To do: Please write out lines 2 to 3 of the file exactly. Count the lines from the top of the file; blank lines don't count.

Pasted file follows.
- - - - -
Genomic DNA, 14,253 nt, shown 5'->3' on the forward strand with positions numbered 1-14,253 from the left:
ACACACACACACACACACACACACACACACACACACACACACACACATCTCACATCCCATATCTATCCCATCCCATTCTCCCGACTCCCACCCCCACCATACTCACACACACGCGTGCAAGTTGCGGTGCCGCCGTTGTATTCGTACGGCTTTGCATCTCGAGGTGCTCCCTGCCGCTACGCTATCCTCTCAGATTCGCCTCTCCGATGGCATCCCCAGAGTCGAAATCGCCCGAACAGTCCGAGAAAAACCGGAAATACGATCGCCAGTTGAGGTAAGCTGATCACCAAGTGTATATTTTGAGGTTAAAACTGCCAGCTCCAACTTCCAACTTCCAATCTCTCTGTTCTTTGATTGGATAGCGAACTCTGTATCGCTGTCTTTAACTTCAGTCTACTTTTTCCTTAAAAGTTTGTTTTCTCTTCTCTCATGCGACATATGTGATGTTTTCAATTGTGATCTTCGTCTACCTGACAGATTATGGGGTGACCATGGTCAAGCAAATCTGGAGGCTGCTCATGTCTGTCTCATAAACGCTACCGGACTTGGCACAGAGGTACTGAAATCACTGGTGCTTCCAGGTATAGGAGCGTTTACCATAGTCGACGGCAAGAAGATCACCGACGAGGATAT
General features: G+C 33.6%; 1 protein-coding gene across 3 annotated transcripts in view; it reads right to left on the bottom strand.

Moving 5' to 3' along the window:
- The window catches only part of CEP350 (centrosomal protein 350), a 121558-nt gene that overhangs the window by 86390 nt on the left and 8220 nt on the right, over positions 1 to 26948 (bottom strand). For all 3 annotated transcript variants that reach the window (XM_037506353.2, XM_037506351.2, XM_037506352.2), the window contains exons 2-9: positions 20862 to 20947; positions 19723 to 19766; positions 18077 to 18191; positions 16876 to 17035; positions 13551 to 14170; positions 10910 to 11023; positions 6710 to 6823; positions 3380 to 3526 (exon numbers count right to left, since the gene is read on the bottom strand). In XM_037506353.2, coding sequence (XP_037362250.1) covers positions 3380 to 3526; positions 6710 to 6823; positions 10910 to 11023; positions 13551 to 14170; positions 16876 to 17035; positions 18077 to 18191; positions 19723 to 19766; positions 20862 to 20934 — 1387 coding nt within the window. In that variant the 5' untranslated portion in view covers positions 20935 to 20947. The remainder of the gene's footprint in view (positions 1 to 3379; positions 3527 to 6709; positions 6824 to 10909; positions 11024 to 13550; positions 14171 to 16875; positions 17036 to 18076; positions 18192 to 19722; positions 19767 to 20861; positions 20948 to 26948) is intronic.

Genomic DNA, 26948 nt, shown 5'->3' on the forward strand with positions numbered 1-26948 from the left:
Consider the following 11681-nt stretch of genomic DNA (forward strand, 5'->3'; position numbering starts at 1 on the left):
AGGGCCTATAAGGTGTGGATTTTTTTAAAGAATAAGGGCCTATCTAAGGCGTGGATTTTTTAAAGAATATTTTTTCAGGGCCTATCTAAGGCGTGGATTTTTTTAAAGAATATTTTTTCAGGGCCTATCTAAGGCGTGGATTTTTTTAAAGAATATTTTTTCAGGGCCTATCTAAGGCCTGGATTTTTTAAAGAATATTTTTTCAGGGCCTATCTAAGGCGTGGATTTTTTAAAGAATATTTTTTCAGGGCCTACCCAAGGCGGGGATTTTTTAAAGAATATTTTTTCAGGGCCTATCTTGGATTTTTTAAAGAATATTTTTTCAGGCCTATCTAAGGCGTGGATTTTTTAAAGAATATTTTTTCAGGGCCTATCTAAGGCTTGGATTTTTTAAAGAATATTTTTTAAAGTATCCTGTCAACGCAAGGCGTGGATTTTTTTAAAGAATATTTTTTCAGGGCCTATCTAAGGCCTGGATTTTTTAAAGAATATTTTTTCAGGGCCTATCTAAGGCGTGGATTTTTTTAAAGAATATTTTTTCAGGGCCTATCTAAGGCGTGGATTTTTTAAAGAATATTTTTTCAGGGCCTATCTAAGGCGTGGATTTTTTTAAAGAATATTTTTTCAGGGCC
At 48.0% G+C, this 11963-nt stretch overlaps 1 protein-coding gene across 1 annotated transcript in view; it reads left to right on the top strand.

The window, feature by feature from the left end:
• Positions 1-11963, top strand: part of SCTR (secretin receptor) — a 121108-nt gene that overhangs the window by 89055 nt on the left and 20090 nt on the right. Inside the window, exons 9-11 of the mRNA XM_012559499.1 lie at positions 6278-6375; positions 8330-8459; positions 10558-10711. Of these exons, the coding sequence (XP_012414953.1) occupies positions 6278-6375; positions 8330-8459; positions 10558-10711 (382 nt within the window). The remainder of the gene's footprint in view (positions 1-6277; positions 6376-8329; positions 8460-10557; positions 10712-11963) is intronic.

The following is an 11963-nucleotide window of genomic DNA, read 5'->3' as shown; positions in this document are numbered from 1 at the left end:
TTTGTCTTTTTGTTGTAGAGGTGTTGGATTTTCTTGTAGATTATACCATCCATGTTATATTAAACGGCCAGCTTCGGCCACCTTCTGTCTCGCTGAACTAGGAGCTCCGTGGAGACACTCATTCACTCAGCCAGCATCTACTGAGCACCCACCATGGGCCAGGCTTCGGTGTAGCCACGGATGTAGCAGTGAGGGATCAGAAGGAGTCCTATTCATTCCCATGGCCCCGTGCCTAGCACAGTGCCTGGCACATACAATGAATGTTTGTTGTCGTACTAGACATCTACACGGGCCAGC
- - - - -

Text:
ACACACACACACACACACACACACACACACACACACACACACACACATCTCACATCCCATATCTATCCCATCCCATTCTCCCGACTCCCACCCCCACCATACTCACACACACGCGTGCAAGTTGCGGTGCCGCCGTTGTATTCGTACGGCTTTGCATCTCGAGGTGCTCCCTGCCGCTACGCTATCCTCTCAGATTCGCCTCTCCGATGGCATCCCCAGAGTCGAAATCGCCCGAACAGTCCGAGAAAAACCGGAAATACGATCGCCAGTTGAGGTAAGCTGATCACCAAGTGTATATTTTGAGGTTAAAACTGCCAGCTCCAACTTCCAACTTCCAATCTCTCTGTTCTTTGATTGGATAGCGAACTCTGTATCGCTGTCTTTAACTTCAGTCTACTTTTTCCTTAAAAGTTTGTTTTCTCTTCTCTCATGCGACATATGTGATGTTTTCAATTGTGATCTTCGTCTACCTGACAGATTATGGGGTGACCATGGTCAAGCAAATCTGGAGGCTGCTCATGTCTGTCTCATAAACGCTACCGGACTTGGCACAGAGGTACTGAAATCACTGGTGCTTCCAGGTATAGGAGCGTTTACCATAGTCGACGGCAAGAAGATCACCGACGAGGATAT
General features: G+C 33.6%; 1 protein-coding gene across 3 annotated transcripts in view; it reads right to left on the bottom strand.